This adventurous and ambitious work begins with an examination of Pre-Columbian literature (and shows that his powerful tradition remains alive and well in the twentieth century), then confronts the narratives of discovery and conquest, the New World epic, identity as the Ur-theme of American literature, miscegenation as another integral theme, and regionalism as a shaping force. Other striking these and juxtapositions include a comparison of Henry James and Machado de Assis as the first two great New World novelists, modernism as both a distinct literary movement and an amorphous body of aesthetic principles, and the conflict between "civilization" and "barbarism."
More in the exploratory spirit of the French Canadian voyageur than in the spirit of the conquistador, Rediscovering the New World is the first scholarly work in English to integrate an international set of American literary cultures. It should inspire other explorers as the field of Inter-American literary relations continues to evolve.
Silviano Santiago has been a pioneer in the development of concepts crucial to the discourse of contemporary critical and cultural theory, especially postcolonial theory. The notions of “hybridity” and “the space in-between” have been so completely absorbed into current theory that few scholars even realize these terms began with Santiago. He was the first to introduce poststructuralist thought to Brazil—via his publication of the Glossario de Derrida and his role as a prominent teacher. The Space In-Between translates many of his seminal essays into English for the first time and, in the process, introduces the thought of one of Brazil’s foremost critics and theorists of the late twentieth century. Santiago’s work creates a theoretical field that transcends both the study of a specific national literature and the traditional perspectives of comparative literature. He examines the pedagogical and modernizing mission of Western voyagers from the conquistadors to the present. He deconstructs the ideas of “original” and “copy,” unpacking their implications for the notions of so-called dominant and dominated cultures. Santiago also confronts questions of cultural dependency and analyzes the problems involved in the imposition of an alien European history, the cultural displacements experienced by the Indians through their religious conversion, and the hierarchical suppression of native and Afro-Brazilian values. Elegantly written and translated, The Space In-Between will provide insights and perspectives that will interest cultural and literary theorists, postcolonial scholars, and other students of contemporary culture.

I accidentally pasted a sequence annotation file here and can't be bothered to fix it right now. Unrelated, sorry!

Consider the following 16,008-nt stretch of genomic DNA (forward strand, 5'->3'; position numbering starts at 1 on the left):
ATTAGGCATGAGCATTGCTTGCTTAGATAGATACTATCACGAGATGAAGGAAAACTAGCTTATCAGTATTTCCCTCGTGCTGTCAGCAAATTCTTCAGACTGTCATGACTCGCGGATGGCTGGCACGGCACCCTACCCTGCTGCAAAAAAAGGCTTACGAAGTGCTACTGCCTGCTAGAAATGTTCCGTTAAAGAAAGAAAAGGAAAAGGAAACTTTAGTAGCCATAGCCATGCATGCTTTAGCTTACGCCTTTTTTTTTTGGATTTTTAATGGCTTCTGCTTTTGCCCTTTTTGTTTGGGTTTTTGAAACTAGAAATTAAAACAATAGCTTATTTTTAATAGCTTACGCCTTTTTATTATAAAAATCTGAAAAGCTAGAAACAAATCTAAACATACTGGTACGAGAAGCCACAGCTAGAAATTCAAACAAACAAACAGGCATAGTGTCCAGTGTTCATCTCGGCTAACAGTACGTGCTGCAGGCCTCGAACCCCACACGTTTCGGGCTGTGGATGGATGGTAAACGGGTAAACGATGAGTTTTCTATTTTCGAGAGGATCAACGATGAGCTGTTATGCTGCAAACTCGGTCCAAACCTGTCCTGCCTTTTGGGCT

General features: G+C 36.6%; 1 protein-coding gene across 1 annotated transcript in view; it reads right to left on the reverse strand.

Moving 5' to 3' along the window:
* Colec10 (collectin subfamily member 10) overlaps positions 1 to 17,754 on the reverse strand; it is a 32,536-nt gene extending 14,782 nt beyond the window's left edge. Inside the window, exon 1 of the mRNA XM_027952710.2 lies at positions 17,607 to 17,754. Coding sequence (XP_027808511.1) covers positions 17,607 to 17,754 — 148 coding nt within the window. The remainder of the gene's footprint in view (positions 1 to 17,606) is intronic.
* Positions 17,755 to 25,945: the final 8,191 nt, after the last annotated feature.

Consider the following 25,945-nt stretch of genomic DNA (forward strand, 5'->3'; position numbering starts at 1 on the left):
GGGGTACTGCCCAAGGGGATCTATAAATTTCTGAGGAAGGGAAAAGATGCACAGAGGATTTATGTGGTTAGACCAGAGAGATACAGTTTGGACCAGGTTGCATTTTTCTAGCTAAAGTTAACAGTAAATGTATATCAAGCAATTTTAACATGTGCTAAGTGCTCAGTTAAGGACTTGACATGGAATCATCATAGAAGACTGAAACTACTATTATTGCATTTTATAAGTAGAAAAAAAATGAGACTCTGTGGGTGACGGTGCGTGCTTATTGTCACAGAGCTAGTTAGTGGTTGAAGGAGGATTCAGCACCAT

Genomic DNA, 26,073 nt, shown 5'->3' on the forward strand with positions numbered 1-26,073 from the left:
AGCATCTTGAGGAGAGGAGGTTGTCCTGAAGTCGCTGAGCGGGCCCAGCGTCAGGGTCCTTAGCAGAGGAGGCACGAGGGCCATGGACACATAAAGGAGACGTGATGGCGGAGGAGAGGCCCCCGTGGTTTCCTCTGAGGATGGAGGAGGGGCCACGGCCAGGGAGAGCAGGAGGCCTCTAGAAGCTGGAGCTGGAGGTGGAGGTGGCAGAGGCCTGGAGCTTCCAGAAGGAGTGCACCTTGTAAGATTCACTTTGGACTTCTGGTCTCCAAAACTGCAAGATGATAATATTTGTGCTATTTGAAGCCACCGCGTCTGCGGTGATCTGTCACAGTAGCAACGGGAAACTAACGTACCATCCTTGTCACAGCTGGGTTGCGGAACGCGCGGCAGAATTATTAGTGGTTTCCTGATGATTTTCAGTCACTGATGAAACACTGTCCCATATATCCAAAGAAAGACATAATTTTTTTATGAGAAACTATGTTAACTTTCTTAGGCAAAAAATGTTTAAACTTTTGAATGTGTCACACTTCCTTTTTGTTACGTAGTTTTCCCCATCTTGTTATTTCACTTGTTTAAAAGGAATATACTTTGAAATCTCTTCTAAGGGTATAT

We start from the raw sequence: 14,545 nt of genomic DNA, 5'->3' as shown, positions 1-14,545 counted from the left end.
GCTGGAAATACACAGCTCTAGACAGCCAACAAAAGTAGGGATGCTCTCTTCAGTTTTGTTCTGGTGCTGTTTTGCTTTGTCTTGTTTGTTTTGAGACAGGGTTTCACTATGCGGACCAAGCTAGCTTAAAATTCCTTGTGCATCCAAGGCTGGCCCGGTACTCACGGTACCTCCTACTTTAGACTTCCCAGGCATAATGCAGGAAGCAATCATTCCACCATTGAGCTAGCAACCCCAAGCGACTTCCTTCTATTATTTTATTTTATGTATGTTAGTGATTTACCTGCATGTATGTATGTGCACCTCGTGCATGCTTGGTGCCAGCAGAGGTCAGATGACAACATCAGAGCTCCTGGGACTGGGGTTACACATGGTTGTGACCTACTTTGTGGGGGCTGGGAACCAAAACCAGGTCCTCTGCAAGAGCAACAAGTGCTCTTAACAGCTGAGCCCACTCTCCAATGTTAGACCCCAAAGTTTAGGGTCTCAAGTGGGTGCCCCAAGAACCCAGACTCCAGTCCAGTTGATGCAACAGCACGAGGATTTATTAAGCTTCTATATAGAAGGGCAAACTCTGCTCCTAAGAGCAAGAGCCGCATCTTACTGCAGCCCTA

In this masterful experiment in truly comparative literary criticism, Alfred J. Mac Adam establishes Latin America's place in the Western literary tradition. By juxtaposing Latin American and Anglo-American texts, he shows how Latin American literature has gone beyond the context of Hispanic letters to borrow from, exploit, and finally extend the Western tradition.
Mac Adam describes the changes that have taken place in Latin American literature since the time of Modernismo (roughly 1880-1920), when Spanish American writers tried to update their literary language by imitating foreign, mostly French, literature. Since then, as he demonstrates, Latin American writing has achieved a pioneering status by means of a different kind of imitation—parody—whereby it gives back to the former centers of Western culture their own writing, now distorted and reshaped into something new.